Obama Unifies America After Chauvin Verdict With Words Of Hope

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On Tuesday, after a jury found ex-Minnesota police officer Derek Chauvin guilty of second degree murder over his high-profile killing of a Black man named George Floyd, former President Barack Obama issued a statement lauding the outcome and pointing to the path ahead for the nation.

Obama began as follows:

‘Today, a jury in Minneapolis did the right thing. For almost a year, George Floyd’s death under the knee of a police officer has reverberated around the world — inspiring murals and marches, sparking conversations in living rooms and new legislation. But a more basic question has always remained: would justice be done? In this case, at least, we have our answer. But if we’re being honest with ourselves, we know that true justice is about much more than a single verdict in a single trial.’

It’s true — Floyd’s murder, which was captured on camera by a teenage bystander, sent shockwaves across the nation. Chauvin held Floyd on the ground for over nine minutes, and the then-officer remained in that position even after Floyd was unconscious due to inability to breathe.

“True justice,” Obama added, “requires that we come to terms with the fact that Black Americans are treated differently, every day” and “requires us to recognize that millions of our friends, family, and fellow citizens live in fear” about potentially deadly future interactions with police.

The former president added as follows:

‘We cannot rest. We will need to follow through with the concrete reforms that will reduce and ultimately eliminate racial bias in our criminal justice system… And as we continue the fight, we can draw strength from the millions of people — especially young people — who have marched and protested and spoken up over the last year, shining a light on inequity and calling for change… Michelle and I… stand shoulder-to-shoulder with all those who are committed to guaranteeing every American the full measure of justice that George and so many others have been denied.’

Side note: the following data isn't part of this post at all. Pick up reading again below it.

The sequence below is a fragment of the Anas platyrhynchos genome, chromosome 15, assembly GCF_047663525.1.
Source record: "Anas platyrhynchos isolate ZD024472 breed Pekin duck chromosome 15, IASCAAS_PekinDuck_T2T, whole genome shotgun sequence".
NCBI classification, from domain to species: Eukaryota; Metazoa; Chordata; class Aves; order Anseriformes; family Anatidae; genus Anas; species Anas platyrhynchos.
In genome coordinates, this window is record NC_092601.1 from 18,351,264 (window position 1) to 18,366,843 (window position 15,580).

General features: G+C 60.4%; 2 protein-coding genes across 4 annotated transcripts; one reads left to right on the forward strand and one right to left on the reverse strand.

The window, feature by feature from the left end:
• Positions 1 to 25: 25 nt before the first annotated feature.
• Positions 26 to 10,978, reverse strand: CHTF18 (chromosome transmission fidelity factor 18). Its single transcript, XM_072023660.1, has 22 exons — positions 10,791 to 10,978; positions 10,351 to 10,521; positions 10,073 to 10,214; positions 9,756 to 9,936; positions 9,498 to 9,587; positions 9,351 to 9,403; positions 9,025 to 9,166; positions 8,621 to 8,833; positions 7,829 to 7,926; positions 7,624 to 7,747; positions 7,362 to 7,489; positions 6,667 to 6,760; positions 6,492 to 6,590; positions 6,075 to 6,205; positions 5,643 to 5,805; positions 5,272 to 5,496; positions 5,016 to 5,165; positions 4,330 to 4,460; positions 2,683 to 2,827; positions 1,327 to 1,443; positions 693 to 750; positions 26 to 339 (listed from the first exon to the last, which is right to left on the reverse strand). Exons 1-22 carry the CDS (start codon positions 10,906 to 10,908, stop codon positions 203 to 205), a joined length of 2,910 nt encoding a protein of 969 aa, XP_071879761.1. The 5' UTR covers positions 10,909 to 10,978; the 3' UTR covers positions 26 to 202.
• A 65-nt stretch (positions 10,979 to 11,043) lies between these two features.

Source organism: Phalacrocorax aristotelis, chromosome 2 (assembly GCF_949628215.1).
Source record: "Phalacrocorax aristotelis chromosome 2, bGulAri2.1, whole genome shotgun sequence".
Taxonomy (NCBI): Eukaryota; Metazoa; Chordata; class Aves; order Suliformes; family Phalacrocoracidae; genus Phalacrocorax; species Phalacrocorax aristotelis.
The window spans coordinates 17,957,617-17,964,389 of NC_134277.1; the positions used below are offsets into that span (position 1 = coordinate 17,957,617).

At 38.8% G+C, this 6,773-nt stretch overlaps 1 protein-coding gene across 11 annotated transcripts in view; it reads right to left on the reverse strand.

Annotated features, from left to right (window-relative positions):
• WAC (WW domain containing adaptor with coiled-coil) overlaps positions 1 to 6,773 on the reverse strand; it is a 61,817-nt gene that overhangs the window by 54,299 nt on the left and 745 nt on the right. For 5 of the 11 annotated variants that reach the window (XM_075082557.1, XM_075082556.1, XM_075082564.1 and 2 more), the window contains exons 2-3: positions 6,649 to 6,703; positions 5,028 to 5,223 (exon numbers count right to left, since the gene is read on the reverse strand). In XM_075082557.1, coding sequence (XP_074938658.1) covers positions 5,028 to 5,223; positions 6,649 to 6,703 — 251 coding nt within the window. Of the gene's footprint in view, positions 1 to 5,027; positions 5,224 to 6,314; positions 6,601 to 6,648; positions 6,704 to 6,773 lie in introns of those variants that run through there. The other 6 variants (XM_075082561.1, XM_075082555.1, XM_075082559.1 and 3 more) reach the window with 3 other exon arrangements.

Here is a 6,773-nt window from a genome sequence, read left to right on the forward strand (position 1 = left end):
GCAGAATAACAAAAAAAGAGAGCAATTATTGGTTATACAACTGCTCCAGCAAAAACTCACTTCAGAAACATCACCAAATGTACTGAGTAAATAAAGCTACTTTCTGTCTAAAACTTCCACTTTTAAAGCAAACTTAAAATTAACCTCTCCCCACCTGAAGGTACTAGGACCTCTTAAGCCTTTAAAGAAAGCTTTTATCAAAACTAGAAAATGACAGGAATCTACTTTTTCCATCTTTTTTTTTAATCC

Check out his remarks below:

Legislation called the George Floyd Justice in Policing Act has passed the House and, if enacted, would create new accountability measures for dealing with police misconduct, although it’s unclear whether the bill can pass the Senate in the near future. Senate rules require the agreement of 60 Senators in the 100-member chamber before moving to a final vote on most legislation.

According to the police reform legislation’s official summary, it “lowers the criminal intent standard—from willful to knowing or reckless—to convict a law enforcement officer for misconduct in a federal prosecution,” restrains the use of so-called “qualified immunity” as a defense in cases involving law enforcement officers, and “authorizes the Department of Justice to issue subpoenas in investigations of police departments for a pattern or practice of discrimination.” Other provisions are also included.

As explained by Lawfare, qualified immunity “is a judicially created doctrine that shields government officials from being held personally liable for constitutional violations—like the right to be free from excessive police force—for money damages under federal law so long as the officials did not violate “clearly established” law.” This principle is relevant in civil cases — in which plaintiffs seek those monetary damages — rather than criminal proceedings, in which defendants face possible jail time. Officers targeted by civil cases can use “qualified immunity” as a defense.